Inside this month: And we could run it with footage of him killing Zulus!

So we’ve learnt over the last week that the members of the Academy hate black people. But probably not as much as themselves. Granted, 2005 best film winner Crash wasn’t exactly The Colour Purple, the joint record-holder for the most nominations without a win, but its anti-racism theme still managed to beat off the gay rednecks – an either/or 76 percent demographic amongst Academy voters apparently.

Still, has the reaction been proportionate? The Economist confirms that American black people in the 21st century – and there we were thinking they were global awards – are over-represented at the Oscars in the acting categories and particularly in the number of wins. Hispanics and other ethnic groups aren’t.

Given the real issue at heart is the lack of non-white scriptwriters and directors working in the film industry, why are so many column inches being dedicated to the actors. Oh yeah, because they’re actors and no-one cares about the rest.

Open season on octogenarians
Journalists, particularly the non-racist ageist ones, have been bringing it up with every actor in the business, and the Beeb struck gold with Michael Caine.

“So again your message really to those non-white actors is be patient, it will come,” a BBC interviewer proffered. To which the amiable, polite, slightly doddery 82-year-old said: “Be patient? Of course it will come.” Headlines screaming “Caine urges black actors to be patient” duly followed.

It reminds me of the time I said to my father, also an octogenarian: “That’s the problem with the French – the bastards.” To which he replied, loudly because he’s deaf: “The French! … bastards!?” and I ran it in the newspaper as “My father says all French people are bastards!” because I knew it would be clickbait.

Michael Caine is laid-back, god bless him, and an elder statesman of cinema. He’s paid his dues and listening to him is a privilege. Can you imagine the anecdotes he’s got – well yes, that’s all we can do. We’ll never going to hear them because the BBC are too busy stitching him up.

Seriously, do we really want our cultural figures to go the same way as sports stars, walking down the red carpet with their hands covering their mouths?

Granted, earlier in the interview Sir Michael did say: “You can’t vote for an actor because he’s black,” which wasn’t exactly the height of articulation. But he was probably in character as Alfred thinking about The Butler. Or any recent films featuring Jada Pinkett Smith or Spike Lee.

Lee’s decision to not attend is a tough one for the Academy, as it confirmed in November he’s the youngest male recipient of an honorary Oscar since the 1960s. Of course, awards like this tend to confirm that a person’s career is over …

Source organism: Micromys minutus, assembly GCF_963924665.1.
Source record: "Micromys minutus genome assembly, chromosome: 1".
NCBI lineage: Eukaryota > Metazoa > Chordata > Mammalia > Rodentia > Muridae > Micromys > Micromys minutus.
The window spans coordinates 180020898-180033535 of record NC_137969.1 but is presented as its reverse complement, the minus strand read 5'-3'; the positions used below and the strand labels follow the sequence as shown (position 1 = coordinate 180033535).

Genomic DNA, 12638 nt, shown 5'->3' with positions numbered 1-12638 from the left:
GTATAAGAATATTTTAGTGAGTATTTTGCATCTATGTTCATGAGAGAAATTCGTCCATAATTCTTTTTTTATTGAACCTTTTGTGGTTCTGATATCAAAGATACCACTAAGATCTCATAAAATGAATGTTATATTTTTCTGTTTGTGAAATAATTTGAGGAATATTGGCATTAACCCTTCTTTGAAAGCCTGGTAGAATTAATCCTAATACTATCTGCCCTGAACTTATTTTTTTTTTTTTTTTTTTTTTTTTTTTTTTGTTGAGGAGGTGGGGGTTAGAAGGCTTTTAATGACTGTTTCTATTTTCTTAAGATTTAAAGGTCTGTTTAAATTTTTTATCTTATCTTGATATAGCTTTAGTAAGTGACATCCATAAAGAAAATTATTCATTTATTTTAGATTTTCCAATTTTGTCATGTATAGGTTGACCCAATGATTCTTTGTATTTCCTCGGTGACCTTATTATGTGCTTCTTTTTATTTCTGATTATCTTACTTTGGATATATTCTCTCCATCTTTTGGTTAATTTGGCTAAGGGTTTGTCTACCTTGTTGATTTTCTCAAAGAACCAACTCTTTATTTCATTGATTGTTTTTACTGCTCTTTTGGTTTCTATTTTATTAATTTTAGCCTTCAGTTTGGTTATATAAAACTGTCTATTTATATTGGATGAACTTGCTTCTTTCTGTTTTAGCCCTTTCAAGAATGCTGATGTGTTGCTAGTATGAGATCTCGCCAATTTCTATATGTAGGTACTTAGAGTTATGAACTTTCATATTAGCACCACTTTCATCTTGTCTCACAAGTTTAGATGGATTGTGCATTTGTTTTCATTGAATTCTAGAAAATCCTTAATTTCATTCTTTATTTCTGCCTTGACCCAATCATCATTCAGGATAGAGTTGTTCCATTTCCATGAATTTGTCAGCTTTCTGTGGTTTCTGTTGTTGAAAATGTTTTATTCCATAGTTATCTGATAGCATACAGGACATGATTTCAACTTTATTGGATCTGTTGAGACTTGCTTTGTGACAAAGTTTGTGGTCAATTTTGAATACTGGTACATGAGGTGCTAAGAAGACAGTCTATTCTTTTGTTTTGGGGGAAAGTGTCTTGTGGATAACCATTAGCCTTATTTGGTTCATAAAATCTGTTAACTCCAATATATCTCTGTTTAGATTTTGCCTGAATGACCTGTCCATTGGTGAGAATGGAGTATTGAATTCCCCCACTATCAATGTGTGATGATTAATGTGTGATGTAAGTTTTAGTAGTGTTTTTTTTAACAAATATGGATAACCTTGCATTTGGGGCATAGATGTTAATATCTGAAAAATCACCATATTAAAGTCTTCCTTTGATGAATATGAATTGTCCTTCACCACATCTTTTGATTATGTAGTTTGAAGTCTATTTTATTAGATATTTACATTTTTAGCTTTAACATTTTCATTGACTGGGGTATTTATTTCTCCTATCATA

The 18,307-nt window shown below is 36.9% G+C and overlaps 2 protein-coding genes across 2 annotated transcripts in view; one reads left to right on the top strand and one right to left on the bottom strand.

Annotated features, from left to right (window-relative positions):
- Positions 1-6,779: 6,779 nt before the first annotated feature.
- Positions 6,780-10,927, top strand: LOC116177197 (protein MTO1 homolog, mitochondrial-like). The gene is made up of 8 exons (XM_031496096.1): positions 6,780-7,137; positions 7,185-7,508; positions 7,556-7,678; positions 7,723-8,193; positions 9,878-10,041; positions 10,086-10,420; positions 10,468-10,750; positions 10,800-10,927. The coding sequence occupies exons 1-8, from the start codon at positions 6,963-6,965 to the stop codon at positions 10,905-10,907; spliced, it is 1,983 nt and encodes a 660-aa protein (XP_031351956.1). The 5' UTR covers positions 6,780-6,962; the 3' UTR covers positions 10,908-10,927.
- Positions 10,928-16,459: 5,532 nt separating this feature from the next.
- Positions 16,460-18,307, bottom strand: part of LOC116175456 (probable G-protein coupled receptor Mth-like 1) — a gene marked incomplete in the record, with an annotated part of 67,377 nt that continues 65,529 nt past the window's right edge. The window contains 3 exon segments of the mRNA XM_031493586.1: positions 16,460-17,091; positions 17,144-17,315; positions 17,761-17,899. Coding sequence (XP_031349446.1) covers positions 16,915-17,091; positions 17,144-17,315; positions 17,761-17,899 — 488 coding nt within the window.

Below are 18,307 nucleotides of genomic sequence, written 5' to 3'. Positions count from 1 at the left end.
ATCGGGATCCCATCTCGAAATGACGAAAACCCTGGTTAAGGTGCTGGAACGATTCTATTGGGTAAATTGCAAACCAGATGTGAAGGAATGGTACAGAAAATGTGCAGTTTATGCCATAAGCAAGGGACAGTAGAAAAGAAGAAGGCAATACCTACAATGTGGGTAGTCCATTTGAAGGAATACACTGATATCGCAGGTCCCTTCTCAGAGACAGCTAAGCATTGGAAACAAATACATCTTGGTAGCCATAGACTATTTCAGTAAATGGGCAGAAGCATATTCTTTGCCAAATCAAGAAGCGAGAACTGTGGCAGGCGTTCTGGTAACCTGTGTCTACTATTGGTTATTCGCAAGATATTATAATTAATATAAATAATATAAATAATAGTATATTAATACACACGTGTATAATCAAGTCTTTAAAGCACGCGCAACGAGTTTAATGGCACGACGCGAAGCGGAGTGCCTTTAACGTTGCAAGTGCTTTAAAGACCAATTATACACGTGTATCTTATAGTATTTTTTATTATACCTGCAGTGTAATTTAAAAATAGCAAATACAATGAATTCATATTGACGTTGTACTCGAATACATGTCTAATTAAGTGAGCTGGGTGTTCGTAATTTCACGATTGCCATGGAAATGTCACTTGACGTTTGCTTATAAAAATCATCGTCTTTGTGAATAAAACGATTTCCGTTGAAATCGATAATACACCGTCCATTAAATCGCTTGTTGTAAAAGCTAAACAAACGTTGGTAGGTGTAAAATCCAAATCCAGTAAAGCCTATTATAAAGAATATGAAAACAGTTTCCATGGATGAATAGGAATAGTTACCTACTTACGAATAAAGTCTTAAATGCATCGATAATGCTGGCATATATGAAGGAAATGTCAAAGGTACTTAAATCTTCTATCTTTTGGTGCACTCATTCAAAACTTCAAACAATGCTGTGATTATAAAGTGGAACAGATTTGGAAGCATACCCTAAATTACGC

Let’s get jiggy with Juliet
What would William Shakespeare have said if he got an award? A big-up for female performer rights, maybe. An actor himself, it must have been tiresome playing Romeo and having to snog 14-year-old boys.

Two plays are starting in February to honour the 400th anniversary of his death. The first is the welcome return of That Theatre’s 2012 play Shakespeare Unplugged (Feb 17-Mar 20), which is set in a pub that the audience can actually sit in at Krudttønden theatre (is it just me or is it a relief that I don’t have to explain where that is anymore).

While the second, Vivienne McKee’s Shakespeare’s Ghost (Feb 29-Mar 19), imagines a meeting between the Bard and a playwright who had a habit of getting barred, Christopher Marlowe. Exactly two months Will’s senior, Marlowe died in 1593. Or did he?

Going out to Suede
Talking of dying young, the guest of honour at the Bob Marley Birthday Celebration (Feb 12) was just 36 when he died of metastatic melanoma.

But isn’t that always the case with music icons. Suede’s anthem ‘So young’ (Feb 1) could have been played at an awful lot of musicians’ funerals in the 1960s and 70s – especially as it’s about heroin abuse.

Still, winter’s almost done, which might explain why the big events are meatier in February. Winter Jazz Festival (see next week’s supplement) and the Frost Festival (Feb 5-26) are practically a month long, while the Fashion Festival (Feb 3.7), Copenhagen Winter Pride Week (Feb 1-7), Copenhagen Dining Week (Feb 14-21) and Fastelavn (Islands Brygge Culture, Feb 7; Esrum Kloster, Feb 16-21) are all worth leaving your homes for.

And then to complete the month, we’ve got the Oscars in all its black-listed, lily-white glory.